If the Kochs are successful, their investment in the 2016 election cycle will bring the two brothers extraordinary power and influence over government decisions. Since the Kochs control the spending of these massive funds — or the delivery of the benefits – the power and influence will accrue directly to them, regardless of the other donors supporting the network.

This is a magic trick worthy of the Magic Hall Of Fame.

It is also the overriding campaign finance story of the 2016 election.

Koch Industries is the second largest privately held company in the United States, with annual revenues of $115 billion, according to Forbes. The company has economic interests in oil, natural gas, coal, chemicals, minerals, fertilizer, pulp and paper and commodities trading, among others. The stakes the company has in government policies include climate change, energy, environmental regulation, other government regulations and tax laws, among others.

This “experiment” in “democracy” is unheard of in American history. Two unelected private citizens with huge financial stakes in government actions and decisions are planning to control the spending of an unheard of amount of money in order to obtain the government they want.

The Supreme Court majority had no idea about the political shambles that would result from its 5 to 4 decision in Citizens United (or even worse, the Court majority did). The Court has given the country a new political system increasingly focused on billionaires, millionaires, Super PACs, corporations and nonprofit corporations.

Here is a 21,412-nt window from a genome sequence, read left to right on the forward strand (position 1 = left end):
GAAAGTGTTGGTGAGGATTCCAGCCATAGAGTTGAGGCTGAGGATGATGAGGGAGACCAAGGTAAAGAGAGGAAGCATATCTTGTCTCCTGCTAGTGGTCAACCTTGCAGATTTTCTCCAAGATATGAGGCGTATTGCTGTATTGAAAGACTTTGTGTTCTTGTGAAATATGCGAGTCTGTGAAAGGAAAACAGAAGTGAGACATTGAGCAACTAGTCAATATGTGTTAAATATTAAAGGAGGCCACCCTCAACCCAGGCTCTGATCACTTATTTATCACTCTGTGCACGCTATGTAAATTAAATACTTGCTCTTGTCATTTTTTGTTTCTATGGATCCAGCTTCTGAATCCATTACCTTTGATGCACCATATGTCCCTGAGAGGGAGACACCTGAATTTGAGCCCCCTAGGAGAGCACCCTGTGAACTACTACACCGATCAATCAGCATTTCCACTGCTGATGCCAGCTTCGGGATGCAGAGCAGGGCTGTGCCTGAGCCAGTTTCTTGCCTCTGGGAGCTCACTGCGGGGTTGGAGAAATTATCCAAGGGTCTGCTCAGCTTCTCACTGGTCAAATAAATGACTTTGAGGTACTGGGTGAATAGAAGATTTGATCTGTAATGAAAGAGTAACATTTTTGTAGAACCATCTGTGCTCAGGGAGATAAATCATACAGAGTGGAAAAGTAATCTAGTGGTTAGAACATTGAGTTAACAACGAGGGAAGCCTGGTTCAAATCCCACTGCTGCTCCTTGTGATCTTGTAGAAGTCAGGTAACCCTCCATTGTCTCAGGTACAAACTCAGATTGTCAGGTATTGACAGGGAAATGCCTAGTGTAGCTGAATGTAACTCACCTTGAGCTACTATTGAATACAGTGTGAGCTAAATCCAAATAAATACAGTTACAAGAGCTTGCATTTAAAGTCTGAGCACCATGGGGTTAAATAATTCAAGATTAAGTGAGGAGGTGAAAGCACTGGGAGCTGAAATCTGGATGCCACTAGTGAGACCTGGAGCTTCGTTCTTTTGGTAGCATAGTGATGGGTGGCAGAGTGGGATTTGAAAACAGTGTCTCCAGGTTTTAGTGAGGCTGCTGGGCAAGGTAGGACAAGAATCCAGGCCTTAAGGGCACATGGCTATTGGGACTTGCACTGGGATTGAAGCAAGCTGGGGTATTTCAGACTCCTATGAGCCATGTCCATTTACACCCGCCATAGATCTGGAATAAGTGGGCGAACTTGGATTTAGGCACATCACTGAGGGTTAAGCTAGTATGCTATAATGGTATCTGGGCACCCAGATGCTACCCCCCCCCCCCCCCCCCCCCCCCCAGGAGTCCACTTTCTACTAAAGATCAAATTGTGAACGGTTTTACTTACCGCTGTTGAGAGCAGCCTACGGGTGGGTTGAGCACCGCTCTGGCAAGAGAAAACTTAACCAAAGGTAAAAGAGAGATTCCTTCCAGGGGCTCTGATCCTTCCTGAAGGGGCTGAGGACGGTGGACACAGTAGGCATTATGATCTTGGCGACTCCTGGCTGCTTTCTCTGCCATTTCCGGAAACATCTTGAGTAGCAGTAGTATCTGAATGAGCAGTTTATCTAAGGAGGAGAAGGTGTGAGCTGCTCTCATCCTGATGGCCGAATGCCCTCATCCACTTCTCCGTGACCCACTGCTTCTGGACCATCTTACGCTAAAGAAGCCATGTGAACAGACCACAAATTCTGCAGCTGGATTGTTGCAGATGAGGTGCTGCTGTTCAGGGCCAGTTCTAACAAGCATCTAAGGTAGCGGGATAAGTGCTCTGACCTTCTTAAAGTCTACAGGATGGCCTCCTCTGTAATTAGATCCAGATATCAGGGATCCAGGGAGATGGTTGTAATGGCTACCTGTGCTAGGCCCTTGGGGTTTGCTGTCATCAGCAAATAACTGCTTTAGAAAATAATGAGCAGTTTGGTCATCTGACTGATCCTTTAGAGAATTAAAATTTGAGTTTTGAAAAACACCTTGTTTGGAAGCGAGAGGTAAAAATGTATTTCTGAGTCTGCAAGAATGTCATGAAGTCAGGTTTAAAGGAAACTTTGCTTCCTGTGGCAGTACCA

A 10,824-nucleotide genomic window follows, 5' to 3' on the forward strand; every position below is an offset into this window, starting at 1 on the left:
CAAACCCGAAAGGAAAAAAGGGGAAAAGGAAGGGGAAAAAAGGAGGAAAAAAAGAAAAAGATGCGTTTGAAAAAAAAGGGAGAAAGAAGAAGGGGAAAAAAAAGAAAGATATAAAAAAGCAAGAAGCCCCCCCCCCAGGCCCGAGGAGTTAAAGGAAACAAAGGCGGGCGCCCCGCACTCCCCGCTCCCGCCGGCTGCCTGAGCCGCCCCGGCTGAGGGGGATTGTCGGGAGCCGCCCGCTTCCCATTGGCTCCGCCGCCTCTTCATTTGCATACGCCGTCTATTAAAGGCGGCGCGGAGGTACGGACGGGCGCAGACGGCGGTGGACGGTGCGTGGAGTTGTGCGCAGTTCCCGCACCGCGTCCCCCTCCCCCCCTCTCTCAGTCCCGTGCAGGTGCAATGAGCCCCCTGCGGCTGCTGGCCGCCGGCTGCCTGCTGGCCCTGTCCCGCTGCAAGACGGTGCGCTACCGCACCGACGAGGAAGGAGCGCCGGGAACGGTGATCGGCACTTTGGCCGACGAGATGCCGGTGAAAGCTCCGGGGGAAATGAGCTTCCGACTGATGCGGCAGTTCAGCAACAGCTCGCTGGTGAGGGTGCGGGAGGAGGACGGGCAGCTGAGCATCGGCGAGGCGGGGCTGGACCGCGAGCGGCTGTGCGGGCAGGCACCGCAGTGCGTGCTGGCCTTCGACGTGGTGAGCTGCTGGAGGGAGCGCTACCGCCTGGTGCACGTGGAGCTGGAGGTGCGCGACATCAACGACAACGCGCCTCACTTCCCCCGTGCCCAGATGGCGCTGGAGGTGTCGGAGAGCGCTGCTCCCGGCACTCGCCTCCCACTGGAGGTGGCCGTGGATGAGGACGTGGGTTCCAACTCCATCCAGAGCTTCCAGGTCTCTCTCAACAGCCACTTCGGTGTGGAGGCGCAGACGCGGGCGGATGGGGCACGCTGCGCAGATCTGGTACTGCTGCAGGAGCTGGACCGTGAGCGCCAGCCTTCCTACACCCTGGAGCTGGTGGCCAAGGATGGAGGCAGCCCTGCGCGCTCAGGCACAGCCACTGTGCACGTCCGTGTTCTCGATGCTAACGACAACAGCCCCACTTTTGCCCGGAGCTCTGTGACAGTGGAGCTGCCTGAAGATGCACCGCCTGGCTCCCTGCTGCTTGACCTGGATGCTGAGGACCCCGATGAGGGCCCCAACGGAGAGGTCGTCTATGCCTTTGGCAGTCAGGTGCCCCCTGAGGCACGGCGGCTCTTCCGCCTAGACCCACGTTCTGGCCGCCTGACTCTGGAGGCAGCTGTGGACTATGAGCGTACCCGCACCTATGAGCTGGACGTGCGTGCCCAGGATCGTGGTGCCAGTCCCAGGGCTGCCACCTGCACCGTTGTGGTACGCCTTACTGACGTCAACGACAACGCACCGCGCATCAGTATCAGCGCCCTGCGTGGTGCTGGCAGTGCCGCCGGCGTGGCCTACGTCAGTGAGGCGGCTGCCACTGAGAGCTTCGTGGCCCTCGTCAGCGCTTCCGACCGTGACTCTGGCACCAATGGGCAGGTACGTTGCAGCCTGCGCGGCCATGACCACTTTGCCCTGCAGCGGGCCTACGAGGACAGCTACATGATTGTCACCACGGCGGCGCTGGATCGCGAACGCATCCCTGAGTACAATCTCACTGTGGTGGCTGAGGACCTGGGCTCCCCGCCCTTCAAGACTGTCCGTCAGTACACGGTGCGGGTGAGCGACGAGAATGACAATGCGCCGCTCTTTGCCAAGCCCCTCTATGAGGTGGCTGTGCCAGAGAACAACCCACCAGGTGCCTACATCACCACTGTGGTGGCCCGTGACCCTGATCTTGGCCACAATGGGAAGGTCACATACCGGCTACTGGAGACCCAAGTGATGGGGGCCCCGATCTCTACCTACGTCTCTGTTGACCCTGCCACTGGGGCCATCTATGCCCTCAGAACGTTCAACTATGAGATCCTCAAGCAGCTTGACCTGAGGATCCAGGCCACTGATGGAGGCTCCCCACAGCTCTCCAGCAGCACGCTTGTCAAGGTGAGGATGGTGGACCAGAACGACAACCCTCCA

At the core of the Court’s new political system are the three basic elements that resulted in the historic Watergate campaign finance scandals: unlimited contributions, secret money and corporate funds.

These same elements are unfolding in the 2016 elections.

The “Super Rich” are funding, with unlimited contributions, individual-candidate Super PACs that operate as arms of the presidential candidates they support. The Super PACs have one basic purpose: to allow a presidential candidate to circumvent and thereby eviscerate the $2,700 per donor, per election, candidate contribution limit with huge contributions made to the Super PAC supporting the presidential candidate.

If the 2012 presidential election was the first year of the individual-candidate Super PAC, then the 2016 presidential election is the first year they were joined by individual-candidate nonprofit corporations – which are supposed to be “social welfare” organizations.

Eight presidential candidates are associated with these kinds of nonprofit corporations which also have one basic purpose: to allow donors to make unlimited, secret contributions to support the candidate.

Unlimited, secret contributions are the most dangerous kind of influence-buying money in American politics. They provide widespread opportunities for government corruption since they are invisible and the buyers and sellers of government actions cannot be held accountable for corrupt practices.